These data collected into the training set consist of knowledge of the same kind collected into a database, for instance all the legal cases since 1950. Another example would be if we enter millions of chess parties played since 100 years in a computer, with all possibilities of moves leading to a win or to a loose, this would allow the computer to analyze from this database what is the most reliable move to make for a given position (while playing) in order to win. Another example would be in the heathcare sector. Imagine a database of every patient diagnosed for cancer all over the world, for the past 50 years: their vitals’ rate (e.g. blood pressure, rate of antibodies or concentration of iron in their blood, …), main symptoms ahead of the disease (e.g. headaches, tiredness, sour throat, …), type of cancer, time till the development of the cancer, treatment, outcome of the treatment, outcome of the cancer, in how long, and all the associated pertinent information related to the disease.


Now imagine such database entered in a single computer. The latter would then become much better than any doctor in the world to diagnose, cure or even prevent specific types of cancer. Why? Let’s come back to what I wrote previously. The inputs, the number of variables of each patient diagnosed for cancer, might be different depending on the patient condition (e.g. whether she has diabetes, her previous history of cancer, number of cancer cells, stage and evolution of the disease, treatment applied, etc.) and lead to different outputs (cancer cured or not cured, in how long, etc.). The treatment for curing this cancer might have been different and adjusted according to each patient’s special condition and might have worked or not. The computer would then learn all these associations (e.g. patients’ condition, type of cancer, treatment, outcome, …), based on millions and millions of cases, therefore learn how to come up with the best outcome in terms of treatment depending on a particular patient condition, for instance making the best guess on which treatment between chemotherapy and surgery would be more appropriate and the most successful to a new patient recently diagnosed for lung cancer but also suffering, for example, of diabetes. To be able to achieve such performance, it means that the computer learned how to come very close to the mapping function and approximate the best output based on so many inputs (the number of patients diagnosed for cancer all over the world for the past 50 years, in our example). This is already applied in Korea, where doctors use an AI supercomputer as a “medical doctor colleague” loaded with a database of more than 12 millions research papers and cancer medical cases to help new patients diagnosed for cancer to have the right treatment and with the best outcome. Of course, doctors discuss this new case together and based on the outcome of the supercomputer, came up with a decision.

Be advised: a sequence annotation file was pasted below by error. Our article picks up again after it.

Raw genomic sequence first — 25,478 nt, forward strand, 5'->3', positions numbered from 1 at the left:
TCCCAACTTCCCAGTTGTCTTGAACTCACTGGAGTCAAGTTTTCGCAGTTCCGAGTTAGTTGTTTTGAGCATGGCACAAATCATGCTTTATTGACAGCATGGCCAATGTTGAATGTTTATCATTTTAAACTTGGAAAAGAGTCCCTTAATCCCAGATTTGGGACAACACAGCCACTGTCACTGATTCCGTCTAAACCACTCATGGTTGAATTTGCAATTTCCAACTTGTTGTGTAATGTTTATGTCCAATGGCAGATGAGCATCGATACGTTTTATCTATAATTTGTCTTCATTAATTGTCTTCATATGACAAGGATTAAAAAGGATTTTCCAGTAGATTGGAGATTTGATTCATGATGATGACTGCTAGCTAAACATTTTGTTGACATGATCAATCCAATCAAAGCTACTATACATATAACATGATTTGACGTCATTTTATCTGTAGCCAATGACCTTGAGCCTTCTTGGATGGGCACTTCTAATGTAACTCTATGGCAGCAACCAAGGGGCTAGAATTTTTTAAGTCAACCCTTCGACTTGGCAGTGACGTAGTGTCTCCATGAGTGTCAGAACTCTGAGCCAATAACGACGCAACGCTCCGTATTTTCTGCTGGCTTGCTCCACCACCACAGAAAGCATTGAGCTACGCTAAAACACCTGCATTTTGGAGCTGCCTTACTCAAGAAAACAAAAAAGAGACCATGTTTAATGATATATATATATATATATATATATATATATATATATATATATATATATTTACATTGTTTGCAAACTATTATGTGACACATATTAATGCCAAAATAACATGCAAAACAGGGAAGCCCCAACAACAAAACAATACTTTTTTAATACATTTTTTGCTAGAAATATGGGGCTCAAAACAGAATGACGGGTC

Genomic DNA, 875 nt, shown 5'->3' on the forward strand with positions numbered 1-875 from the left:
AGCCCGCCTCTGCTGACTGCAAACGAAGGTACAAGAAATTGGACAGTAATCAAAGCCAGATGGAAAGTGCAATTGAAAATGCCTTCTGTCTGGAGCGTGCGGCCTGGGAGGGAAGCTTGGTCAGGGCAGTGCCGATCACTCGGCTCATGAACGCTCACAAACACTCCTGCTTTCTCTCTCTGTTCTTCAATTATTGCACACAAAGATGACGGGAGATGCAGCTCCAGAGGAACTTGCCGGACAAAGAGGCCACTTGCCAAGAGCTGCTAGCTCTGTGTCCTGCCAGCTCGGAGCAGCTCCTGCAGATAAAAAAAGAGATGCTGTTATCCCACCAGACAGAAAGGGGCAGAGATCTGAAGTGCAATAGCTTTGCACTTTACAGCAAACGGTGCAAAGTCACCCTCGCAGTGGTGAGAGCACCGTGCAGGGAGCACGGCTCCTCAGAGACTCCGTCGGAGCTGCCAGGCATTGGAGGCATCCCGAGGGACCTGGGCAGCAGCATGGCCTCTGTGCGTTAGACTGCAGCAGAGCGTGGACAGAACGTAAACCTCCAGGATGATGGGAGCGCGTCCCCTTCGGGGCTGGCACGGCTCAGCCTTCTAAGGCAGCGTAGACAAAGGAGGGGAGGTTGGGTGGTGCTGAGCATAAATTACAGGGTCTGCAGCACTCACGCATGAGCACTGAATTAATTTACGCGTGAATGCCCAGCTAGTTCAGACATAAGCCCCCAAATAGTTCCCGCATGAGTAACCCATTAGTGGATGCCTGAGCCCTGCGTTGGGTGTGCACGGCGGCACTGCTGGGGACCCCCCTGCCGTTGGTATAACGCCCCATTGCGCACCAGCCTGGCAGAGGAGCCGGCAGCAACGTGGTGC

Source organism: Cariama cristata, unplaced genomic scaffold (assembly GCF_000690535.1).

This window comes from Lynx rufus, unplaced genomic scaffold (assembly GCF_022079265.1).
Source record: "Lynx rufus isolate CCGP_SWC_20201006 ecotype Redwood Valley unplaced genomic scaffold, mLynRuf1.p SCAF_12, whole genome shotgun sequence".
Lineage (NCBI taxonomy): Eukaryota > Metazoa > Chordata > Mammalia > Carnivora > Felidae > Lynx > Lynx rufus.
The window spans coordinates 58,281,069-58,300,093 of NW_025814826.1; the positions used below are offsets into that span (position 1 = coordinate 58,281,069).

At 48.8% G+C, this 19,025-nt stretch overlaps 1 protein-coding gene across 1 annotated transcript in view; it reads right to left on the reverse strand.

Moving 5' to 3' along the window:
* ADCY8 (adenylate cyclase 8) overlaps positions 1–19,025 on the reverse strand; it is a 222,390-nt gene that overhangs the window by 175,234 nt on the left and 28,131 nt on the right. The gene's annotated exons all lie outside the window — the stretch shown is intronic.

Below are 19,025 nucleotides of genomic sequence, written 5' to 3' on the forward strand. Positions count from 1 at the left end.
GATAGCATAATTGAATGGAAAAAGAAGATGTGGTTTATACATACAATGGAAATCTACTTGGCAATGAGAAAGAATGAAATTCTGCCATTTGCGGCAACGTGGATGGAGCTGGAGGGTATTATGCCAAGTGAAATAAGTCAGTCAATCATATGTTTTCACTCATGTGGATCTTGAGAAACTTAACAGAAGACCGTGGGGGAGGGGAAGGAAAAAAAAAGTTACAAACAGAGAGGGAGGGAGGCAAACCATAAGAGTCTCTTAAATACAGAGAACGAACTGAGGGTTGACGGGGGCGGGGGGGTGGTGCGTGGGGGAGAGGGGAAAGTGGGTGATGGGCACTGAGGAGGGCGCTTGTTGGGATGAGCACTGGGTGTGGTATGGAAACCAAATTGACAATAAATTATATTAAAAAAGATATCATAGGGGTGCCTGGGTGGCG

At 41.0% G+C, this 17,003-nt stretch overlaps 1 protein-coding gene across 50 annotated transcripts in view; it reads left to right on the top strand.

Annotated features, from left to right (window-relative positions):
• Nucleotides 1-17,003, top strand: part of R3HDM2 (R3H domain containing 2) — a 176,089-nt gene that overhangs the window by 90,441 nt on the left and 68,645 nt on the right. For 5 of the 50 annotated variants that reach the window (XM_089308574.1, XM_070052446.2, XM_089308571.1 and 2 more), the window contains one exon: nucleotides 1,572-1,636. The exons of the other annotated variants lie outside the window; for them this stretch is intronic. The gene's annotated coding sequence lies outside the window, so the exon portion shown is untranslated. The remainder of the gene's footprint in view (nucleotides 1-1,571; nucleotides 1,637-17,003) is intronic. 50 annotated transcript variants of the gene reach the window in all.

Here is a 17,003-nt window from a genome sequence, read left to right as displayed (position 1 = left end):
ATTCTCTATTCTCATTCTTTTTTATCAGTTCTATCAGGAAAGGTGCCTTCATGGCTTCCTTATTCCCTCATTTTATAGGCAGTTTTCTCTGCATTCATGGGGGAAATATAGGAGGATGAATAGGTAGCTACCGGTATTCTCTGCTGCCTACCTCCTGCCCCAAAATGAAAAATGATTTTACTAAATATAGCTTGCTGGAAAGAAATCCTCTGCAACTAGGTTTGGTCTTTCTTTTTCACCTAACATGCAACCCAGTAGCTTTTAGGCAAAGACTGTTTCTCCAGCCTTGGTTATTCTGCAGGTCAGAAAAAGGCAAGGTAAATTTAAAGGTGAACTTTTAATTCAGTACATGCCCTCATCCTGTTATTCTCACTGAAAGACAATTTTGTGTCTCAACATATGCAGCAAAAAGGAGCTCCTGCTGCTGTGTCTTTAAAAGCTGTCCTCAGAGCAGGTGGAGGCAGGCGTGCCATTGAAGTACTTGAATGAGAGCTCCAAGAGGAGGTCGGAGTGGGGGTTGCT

Here you have reached the end of this post. Hope you liked it. Do not hesitate to share any comment if you wish or ask any question! To read more about “Unsupervised Learning” you can click here.

2 thoughts on “Supervised Learning

  1. Pingback: What does “a computer learns” mean? | Demystify_AI

  2. Pingback: Machine learning | Demystify_AI